The objects are rotated on a heavy duty turntable. The camera and the radiation source scan the object synchronously in vertical motion, line by line. Due to the rotation of the turntable, the camera records many viewing angles, thereby creating the basis for the three-dimensional representation.
The Joseph von Fraunhofer Prize 2018 went to Michael Salamon, Nils Reims, and Dr. Michael Böhnel for the development of XXL computed tomography. This is the sixth time in a row that Fraunhofer IIS was honored with the prize.
“Keeping an open mind – to give new ideas the room to unfold” is the 2017 theme of the „365 Landmarks in the Land of Ideas” competition. The open innovation laboratory JOSEPHS® has been rated among the top 100 projects of about 1000 submissions. At JOSEPHS®, visitors can actively participate in the development and implementation of products. JOSEPHS® harnesses the potential openness has to offer and “makes an outstanding contribution to the innovative power and sustainability of Germany”, the jury explains its decision.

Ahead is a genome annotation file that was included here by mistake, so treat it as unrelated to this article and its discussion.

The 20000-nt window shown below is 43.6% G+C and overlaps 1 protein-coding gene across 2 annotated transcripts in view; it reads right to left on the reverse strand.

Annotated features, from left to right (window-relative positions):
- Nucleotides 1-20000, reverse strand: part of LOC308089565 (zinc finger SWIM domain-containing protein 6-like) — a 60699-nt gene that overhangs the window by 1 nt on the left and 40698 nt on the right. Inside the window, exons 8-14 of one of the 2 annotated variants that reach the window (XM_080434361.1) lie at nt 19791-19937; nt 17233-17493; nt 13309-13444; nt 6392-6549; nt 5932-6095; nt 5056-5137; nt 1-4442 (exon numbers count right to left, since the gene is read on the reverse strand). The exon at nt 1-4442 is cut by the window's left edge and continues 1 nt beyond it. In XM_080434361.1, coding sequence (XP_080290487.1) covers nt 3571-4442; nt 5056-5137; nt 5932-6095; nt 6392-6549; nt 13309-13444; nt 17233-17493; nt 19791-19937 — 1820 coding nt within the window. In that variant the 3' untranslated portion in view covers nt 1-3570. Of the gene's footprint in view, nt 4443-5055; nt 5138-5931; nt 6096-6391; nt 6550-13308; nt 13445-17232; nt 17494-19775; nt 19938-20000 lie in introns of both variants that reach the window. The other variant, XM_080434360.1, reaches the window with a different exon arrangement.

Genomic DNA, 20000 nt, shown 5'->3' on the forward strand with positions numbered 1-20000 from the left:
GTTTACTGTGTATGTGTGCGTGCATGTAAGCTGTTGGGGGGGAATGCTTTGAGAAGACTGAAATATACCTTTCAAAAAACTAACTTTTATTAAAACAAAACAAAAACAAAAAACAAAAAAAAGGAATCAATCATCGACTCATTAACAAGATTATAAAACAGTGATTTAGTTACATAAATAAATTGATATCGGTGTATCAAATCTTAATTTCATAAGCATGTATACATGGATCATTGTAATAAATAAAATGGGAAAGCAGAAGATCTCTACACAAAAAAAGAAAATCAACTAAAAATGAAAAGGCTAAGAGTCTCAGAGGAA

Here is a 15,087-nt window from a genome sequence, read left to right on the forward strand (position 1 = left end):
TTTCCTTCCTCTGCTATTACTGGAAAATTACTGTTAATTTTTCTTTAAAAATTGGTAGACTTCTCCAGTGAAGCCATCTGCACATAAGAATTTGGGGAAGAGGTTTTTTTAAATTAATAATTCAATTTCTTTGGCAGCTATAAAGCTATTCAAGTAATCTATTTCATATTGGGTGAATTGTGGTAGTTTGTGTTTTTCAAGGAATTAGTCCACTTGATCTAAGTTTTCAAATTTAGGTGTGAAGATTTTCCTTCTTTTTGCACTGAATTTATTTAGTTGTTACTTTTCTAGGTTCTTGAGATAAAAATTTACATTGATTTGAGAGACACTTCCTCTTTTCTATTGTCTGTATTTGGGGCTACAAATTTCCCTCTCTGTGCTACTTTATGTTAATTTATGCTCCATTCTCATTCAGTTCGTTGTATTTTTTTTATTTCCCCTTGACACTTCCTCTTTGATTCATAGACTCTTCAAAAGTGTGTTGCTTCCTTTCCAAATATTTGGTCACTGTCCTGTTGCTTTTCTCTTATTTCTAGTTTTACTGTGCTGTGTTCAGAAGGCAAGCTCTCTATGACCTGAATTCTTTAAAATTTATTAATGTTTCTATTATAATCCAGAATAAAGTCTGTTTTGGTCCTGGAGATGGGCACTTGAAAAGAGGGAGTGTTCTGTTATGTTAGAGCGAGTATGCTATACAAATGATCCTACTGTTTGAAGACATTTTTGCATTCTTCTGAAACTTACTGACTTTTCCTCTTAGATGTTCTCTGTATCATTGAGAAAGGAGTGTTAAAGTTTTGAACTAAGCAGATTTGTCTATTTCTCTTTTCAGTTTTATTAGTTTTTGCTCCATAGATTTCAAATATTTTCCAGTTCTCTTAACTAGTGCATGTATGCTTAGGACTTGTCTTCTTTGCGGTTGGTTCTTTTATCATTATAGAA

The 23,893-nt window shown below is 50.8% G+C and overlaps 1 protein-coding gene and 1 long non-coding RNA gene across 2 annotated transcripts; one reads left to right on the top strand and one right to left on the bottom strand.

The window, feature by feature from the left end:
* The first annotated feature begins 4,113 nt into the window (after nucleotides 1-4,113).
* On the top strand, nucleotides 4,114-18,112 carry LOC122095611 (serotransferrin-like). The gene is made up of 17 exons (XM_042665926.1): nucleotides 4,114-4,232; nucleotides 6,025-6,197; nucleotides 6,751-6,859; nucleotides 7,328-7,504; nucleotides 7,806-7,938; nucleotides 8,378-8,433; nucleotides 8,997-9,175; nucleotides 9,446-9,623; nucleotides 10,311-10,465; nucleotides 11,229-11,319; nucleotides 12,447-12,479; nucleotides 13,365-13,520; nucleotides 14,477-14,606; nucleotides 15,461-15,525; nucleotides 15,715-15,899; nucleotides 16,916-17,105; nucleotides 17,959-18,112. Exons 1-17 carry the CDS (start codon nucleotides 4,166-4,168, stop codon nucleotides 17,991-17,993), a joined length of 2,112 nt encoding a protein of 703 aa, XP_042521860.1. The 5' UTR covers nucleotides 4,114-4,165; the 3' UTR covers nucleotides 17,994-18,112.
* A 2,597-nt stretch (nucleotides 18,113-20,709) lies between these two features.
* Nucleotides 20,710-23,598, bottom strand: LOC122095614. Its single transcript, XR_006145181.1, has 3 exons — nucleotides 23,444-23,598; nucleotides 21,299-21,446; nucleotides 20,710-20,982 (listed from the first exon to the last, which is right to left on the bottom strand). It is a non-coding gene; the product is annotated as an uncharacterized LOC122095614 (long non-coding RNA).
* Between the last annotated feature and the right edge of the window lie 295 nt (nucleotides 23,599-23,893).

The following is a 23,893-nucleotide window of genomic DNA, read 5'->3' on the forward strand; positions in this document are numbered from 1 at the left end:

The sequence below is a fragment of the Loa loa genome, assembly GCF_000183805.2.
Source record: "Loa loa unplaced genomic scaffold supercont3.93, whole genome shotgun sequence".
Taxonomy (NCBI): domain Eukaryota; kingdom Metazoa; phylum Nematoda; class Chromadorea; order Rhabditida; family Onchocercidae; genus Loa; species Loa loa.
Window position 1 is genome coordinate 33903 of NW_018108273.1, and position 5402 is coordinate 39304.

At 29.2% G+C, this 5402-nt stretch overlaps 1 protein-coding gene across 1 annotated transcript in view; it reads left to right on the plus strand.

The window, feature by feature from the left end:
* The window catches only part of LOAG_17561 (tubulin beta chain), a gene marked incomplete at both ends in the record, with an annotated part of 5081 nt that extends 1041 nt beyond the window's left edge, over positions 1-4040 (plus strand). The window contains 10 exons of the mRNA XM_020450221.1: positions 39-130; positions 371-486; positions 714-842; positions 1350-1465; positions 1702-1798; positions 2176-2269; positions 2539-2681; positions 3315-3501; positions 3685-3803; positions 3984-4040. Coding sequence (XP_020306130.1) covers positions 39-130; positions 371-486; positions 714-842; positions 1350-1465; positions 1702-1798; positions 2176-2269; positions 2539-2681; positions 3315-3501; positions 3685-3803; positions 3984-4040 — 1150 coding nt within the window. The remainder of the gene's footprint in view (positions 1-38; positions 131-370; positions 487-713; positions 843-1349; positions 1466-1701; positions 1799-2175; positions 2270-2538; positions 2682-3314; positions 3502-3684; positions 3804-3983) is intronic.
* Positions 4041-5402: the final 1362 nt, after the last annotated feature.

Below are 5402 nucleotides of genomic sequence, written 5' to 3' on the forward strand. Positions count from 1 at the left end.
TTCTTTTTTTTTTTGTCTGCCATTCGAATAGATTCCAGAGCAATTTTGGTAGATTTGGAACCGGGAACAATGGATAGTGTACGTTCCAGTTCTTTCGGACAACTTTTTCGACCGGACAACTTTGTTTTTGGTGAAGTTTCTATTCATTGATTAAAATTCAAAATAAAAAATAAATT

Smartphones are perfect all-rounders, but their poor voice quality is still a vexing issue. The new Enhanced Voice Services (EVS) standard promises a step change comparable with the transition from analog CRT to digital flat-screen TVs. Instead of sounding muffled and distorted, the caller’s voice is as clear and natural as in a face-to-face conversation.
One of this year’s Joseph von Fraunhofer Prizes went to Dipl.-Ing. Markus Multrus, Dr. Guillaume Fuchs and Dipl.-Ing. Stefan Döhla for the development of the EVS codec. They accepted the prize on behalf of the 50-strong team of researchers and engineers who worked on this project. The jury’s decision was based among other things on “the codec’s worldwide user base and its potential to generate substantial license-fee revenues.”
Digital radio makes spherics and crackling interference in radio broadcast a thing of the past. New technologies from Fraunhofer IIS make it possible for digital radio to replace analogue short and medium wave broadcasting around the world. Even local FM transmissions are being converted to digital. As a result, Digital radio listeners benefit from clear reception, a wider range of programming, and additional information via data services without having to pay for a costly Internet connection.